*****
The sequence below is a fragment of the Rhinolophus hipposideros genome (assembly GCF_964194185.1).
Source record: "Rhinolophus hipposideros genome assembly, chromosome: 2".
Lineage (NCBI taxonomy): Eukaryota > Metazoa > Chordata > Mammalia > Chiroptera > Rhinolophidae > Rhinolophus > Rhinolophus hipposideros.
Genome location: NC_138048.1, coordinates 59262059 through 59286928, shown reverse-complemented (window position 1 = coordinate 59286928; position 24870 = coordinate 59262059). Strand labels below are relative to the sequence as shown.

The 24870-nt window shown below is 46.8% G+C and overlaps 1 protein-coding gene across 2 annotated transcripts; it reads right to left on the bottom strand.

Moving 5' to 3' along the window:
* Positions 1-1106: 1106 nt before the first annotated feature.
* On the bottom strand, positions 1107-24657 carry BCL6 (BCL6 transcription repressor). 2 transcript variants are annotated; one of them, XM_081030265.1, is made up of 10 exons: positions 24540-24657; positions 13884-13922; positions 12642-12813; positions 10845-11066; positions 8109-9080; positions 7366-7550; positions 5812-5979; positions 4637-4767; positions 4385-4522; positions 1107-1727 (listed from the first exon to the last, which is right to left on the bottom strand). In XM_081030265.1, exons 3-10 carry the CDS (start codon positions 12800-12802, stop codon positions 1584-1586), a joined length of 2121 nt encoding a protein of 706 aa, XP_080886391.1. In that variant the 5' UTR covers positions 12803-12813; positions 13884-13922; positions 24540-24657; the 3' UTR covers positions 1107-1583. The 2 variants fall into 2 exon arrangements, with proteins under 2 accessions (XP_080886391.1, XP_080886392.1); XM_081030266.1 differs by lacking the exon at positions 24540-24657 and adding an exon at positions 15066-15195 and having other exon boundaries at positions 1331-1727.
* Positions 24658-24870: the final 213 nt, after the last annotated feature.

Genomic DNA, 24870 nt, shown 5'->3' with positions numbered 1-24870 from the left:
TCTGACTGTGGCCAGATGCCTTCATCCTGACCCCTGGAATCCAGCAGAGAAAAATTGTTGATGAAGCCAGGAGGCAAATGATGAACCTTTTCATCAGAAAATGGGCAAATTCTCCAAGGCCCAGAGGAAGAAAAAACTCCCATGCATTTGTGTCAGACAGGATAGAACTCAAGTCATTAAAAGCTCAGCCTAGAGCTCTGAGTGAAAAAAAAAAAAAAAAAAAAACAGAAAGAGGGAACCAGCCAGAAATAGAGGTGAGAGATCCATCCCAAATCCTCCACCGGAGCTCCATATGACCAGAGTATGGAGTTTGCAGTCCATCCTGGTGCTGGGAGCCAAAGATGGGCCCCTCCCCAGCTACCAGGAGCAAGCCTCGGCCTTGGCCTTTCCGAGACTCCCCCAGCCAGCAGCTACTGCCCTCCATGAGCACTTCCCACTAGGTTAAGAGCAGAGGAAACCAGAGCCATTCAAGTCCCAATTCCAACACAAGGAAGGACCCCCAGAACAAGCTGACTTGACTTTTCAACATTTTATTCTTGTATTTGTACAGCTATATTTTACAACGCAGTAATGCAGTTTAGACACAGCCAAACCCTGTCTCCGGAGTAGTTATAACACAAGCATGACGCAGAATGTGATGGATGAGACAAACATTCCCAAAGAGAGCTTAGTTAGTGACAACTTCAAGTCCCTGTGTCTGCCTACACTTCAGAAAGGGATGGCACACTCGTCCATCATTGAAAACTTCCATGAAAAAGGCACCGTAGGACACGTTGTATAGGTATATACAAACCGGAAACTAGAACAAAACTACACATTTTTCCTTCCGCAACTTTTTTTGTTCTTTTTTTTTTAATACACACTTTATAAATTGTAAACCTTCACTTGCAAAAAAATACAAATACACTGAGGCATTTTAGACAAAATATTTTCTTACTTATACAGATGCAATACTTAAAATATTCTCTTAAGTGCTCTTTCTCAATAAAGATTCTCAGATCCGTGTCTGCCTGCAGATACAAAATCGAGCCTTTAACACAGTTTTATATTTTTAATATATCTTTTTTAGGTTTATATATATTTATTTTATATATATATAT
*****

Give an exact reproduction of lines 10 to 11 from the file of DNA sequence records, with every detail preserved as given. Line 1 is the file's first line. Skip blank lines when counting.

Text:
Genomic DNA, 24870 nt, shown 5'->3' with positions numbered 1-24870 from the left:
TCTGACTGTGGCCAGATGCCTTCATCCTGACCCCTGGAATCCAGCAGAGAAAAATTGTTGATGAAGCCAGGAGGCAAATGATGAACCTTTTCATCAGAAAATGGGCAAATTCTCCAAGGCCCAGAGGAAGAAAAAACTCCCATGCATTTGTGTCAGACAGGATAGAACTCAAGTCATTAAAAGCTCAGCCTAGAGCTCTGAGTGAAAAAAAAAAAAAAAAAAAAACAGAAAGAGGGAACCAGCCAGAAATAGAGGTGAGAGATCCATCCCAAATCCTCCACCGGAGCTCCATATGACCAGAGTATGGAGTTTGCAGTCCATCCTGGTGCTGGGAGCCAAAGATGGGCCCCTCCCCAGCTACCAGGAGCAAGCCTCGGCCTTGGCCTTTCCGAGACTCCCCCAGCCAGCAGCTACTGCCCTCCATGAGCACTTCCCACTAGGTTAAGAGCAGAGGAAACCAGAGCCATTCAAGTCCCAATTCCAACACAAGGAAGGACCCCCAGAACAAGCTGACTTGACTTTTCAACATTTTATTCTTGTATTTGTACAGCTATATTTTACAACGCAGTAATGCAGTTTAGACACAGCCAAACCCTGTCTCCGGAGTAGTTATAACACAAGCATGACGCAGAATGTGATGGATGAGACAAACATTCCCAAAGAGAGCTTAGTTAGTGACAACTTCAAGTCCCTGTGTCTGCCTACACTTCAGAAAGGGATGGCACACTCGTCCATCATTGAAAACTTCCATGAAAAAGGCACCGTAGGACACGTTGTATAGGTATATACAAACCGGAAACTAGAACAAAACTACACATTTTTCCTTCCGCAACTTTTTTTGTTCTTTTTTTTTTAATACACACTTTATAAATTGTAAACCTTCACTTGCAAAAAAATACAAATACACTGAGGCATTTTAGACAAAATATTTTCTTACTTATACAGATGCAATACTTAAAATATTCTCTTAAGTGCTCTTTCTCAATAAAGATTCTCAGATCCGTGTCTGCCTGCAGATACAAAATCGAGCCTTTAACACAGTTTTATATTTTTAATATATCTTTTTTAGGTTTATATATATTTATTTTATATATATATAT